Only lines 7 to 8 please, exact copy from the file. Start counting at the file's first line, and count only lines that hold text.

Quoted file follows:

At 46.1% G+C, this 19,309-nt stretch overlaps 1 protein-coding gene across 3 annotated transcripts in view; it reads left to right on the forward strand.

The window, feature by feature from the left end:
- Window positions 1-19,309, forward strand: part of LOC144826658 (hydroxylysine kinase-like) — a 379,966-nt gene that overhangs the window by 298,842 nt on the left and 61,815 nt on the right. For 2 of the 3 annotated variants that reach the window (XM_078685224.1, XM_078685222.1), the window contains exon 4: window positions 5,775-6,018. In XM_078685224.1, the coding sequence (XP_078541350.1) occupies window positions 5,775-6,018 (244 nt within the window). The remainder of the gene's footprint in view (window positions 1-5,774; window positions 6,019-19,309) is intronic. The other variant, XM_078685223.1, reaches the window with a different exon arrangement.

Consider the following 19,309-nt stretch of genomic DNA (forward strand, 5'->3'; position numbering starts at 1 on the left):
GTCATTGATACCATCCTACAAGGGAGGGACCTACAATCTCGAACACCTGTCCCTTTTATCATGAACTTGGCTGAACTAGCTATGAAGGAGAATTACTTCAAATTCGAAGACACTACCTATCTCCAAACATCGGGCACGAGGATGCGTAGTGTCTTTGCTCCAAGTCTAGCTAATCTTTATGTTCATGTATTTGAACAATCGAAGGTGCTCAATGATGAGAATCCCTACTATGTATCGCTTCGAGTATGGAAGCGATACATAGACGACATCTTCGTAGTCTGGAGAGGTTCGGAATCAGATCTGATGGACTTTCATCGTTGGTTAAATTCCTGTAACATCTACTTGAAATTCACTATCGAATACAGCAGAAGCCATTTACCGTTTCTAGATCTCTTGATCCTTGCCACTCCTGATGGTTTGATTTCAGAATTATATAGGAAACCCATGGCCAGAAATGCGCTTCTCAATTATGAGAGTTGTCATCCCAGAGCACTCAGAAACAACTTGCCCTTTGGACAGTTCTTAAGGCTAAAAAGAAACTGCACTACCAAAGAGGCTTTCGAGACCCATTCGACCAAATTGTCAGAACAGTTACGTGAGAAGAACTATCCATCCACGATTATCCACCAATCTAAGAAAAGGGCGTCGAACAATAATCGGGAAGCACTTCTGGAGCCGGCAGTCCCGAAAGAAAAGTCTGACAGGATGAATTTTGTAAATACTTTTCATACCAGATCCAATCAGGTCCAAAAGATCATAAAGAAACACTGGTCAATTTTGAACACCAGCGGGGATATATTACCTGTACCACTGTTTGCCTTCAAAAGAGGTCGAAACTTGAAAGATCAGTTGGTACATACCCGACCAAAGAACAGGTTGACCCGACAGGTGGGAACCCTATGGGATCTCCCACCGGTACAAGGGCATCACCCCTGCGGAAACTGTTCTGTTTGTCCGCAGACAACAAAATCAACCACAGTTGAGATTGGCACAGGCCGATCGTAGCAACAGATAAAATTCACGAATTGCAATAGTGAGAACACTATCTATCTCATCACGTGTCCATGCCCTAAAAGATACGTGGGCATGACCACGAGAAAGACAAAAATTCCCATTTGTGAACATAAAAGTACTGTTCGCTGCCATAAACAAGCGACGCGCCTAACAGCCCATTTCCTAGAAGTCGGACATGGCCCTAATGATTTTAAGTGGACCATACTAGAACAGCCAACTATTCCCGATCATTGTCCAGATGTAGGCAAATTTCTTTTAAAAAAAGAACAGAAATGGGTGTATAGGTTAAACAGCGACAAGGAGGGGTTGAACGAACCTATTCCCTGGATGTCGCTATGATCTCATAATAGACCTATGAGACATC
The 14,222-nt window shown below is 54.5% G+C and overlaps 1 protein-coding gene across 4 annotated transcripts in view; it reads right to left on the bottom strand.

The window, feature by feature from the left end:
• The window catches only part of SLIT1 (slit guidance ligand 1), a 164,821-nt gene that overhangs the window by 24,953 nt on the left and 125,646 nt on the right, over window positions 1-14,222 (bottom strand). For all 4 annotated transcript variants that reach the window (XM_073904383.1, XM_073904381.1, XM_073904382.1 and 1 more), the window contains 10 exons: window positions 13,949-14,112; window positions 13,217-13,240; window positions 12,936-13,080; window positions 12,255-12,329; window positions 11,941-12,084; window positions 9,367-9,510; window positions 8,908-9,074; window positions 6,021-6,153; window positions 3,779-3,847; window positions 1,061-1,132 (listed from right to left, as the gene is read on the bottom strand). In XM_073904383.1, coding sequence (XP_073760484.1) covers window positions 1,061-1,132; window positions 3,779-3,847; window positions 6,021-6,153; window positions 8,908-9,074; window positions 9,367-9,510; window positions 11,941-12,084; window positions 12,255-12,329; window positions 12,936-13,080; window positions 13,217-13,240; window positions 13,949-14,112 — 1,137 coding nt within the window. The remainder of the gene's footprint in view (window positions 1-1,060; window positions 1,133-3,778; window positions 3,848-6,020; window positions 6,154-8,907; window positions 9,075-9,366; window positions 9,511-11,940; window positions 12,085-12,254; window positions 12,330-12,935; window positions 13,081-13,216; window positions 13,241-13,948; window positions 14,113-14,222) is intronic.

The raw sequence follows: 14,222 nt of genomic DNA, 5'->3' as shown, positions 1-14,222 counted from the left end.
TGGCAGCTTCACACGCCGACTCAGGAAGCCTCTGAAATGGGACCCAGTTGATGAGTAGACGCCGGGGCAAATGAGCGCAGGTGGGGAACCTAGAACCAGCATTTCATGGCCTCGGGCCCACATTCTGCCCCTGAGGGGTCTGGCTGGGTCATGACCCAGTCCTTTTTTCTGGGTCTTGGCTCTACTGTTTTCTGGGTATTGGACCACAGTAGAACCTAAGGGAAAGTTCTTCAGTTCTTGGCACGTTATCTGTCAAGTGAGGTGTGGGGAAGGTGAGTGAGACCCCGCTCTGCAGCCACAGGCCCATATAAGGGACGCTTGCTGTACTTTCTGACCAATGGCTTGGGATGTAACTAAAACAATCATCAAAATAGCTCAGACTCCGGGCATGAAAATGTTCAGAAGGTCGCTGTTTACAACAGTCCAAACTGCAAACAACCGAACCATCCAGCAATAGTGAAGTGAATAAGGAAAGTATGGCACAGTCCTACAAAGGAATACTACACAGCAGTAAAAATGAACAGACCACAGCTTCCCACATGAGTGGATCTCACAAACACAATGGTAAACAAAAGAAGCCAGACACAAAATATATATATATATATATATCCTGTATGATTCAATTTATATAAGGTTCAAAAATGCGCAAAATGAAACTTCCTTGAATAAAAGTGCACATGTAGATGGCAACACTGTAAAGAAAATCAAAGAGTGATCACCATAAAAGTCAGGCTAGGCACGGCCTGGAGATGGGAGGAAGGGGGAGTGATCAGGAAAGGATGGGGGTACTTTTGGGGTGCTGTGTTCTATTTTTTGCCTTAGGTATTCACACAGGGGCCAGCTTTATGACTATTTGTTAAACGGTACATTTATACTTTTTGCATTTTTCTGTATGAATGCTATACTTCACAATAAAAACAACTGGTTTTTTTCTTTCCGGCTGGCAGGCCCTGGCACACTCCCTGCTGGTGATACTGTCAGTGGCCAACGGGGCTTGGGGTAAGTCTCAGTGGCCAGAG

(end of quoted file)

The window, feature by feature from the left end:
• The window catches only part of SLIT1 (slit guidance ligand 1), a 164,821-nt gene that overhangs the window by 24,953 nt on the left and 125,646 nt on the right, over window positions 1-14,222 (bottom strand). For all 4 annotated transcript variants that reach the window (XM_073904383.1, XM_073904381.1, XM_073904382.1 and 1 more), the window contains 10 exons: window positions 13,949-14,112; window positions 13,217-13,240; window positions 12,936-13,080; window positions 12,255-12,329; window positions 11,941-12,084; window positions 9,367-9,510; window positions 8,908-9,074; window positions 6,021-6,153; window positions 3,779-3,847; window positions 1,061-1,132 (listed from right to left, as the gene is read on the bottom strand). In XM_073904383.1, coding sequence (XP_073760484.1) covers window positions 1,061-1,132; window positions 3,779-3,847; window positions 6,021-6,153; window positions 8,908-9,074; window positions 9,367-9,510; window positions 11,941-12,084; window positions 12,255-12,329; window positions 12,936-13,080; window positions 13,217-13,240; window positions 13,949-14,112 — 1,137 coding nt within the window. The remainder of the gene's footprint in view (window positions 1-1,060; window positions 1,133-3,778; window positions 3,848-6,020; window positions 6,154-8,907; window positions 9,075-9,366; window positions 9,511-11,940; window positions 12,085-12,254; window positions 12,330-12,935; window positions 13,081-13,216; window positions 13,241-13,948; window positions 14,113-14,222) is intronic.